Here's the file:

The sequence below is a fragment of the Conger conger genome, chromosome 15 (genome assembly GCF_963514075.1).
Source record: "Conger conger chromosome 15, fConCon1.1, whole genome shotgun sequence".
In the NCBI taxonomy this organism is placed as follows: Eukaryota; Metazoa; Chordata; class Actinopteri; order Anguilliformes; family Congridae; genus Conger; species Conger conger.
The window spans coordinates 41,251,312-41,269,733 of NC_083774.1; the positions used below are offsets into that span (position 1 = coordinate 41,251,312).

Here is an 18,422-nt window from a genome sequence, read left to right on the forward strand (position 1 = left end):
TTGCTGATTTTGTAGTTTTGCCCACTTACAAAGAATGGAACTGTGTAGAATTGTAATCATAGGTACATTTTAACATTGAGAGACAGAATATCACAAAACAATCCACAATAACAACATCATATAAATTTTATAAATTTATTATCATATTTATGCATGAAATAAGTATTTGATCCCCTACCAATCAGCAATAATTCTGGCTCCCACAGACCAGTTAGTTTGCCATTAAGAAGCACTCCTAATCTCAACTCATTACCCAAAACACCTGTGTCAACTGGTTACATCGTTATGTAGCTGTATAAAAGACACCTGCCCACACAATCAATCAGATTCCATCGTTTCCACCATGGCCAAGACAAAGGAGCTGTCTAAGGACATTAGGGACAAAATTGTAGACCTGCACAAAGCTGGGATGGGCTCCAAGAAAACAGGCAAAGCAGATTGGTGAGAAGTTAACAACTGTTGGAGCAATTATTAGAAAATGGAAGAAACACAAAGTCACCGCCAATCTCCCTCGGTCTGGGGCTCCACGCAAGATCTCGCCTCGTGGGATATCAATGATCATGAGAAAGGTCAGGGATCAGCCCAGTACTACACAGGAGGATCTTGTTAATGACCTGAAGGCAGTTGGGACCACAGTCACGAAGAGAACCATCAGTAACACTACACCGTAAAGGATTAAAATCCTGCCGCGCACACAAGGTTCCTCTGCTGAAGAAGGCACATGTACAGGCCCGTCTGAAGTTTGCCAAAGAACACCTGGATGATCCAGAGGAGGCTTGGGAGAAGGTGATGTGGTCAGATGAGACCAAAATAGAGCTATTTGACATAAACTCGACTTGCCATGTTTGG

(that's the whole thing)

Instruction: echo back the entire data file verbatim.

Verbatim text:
The sequence below is a fragment of the Conger conger genome, chromosome 15 (genome assembly GCF_963514075.1).
Source record: "Conger conger chromosome 15, fConCon1.1, whole genome shotgun sequence".
In the NCBI taxonomy this organism is placed as follows: Eukaryota; Metazoa; Chordata; class Actinopteri; order Anguilliformes; family Congridae; genus Conger; species Conger conger.
The window spans coordinates 41,251,312-41,269,733 of NC_083774.1; the positions used below are offsets into that span (position 1 = coordinate 41,251,312).

Here is an 18,422-nt window from a genome sequence, read left to right on the forward strand (position 1 = left end):
TTGCTGATTTTGTAGTTTTGCCCACTTACAAAGAATGGAACTGTGTAGAATTGTAATCATAGGTACATTTTAACATTGAGAGACAGAATATCACAAAACAATCCACAATAACAACATCATATAAATTTTATAAATTTATTATCATATTTATGCATGAAATAAGTATTTGATCCCCTACCAATCAGCAATAATTCTGGCTCCCACAGACCAGTTAGTTTGCCATTAAGAAGCACTCCTAATCTCAACTCATTACCCAAAACACCTGTGTCAACTGGTTACATCGTTATGTAGCTGTATAAAAGACACCTGCCCACACAATCAATCAGATTCCATCGTTTCCACCATGGCCAAGACAAAGGAGCTGTCTAAGGACATTAGGGACAAAATTGTAGACCTGCACAAAGCTGGGATGGGCTCCAAGAAAACAGGCAAAGCAGATTGGTGAGAAGTTAACAACTGTTGGAGCAATTATTAGAAAATGGAAGAAACACAAAGTCACCGCCAATCTCCCTCGGTCTGGGGCTCCACGCAAGATCTCGCCTCGTGGGATATCAATGATCATGAGAAAGGTCAGGGATCAGCCCAGTACTACACAGGAGGATCTTGTTAATGACCTGAAGGCAGTTGGGACCACAGTCACGAAGAGAACCATCAGTAACACTACACCGTAAAGGATTAAAATCCTGCCGCGCACACAAGGTTCCTCTGCTGAAGAAGGCACATGTACAGGCCCGTCTGAAGTTTGCCAAAGAACACCTGGATGATCCAGAGGAGGCTTGGGAGAAGGTGATGTGGTCAGATGAGACCAAAATAGAGCTATTTGACATAAACTCGACTTGCCATGTTTGG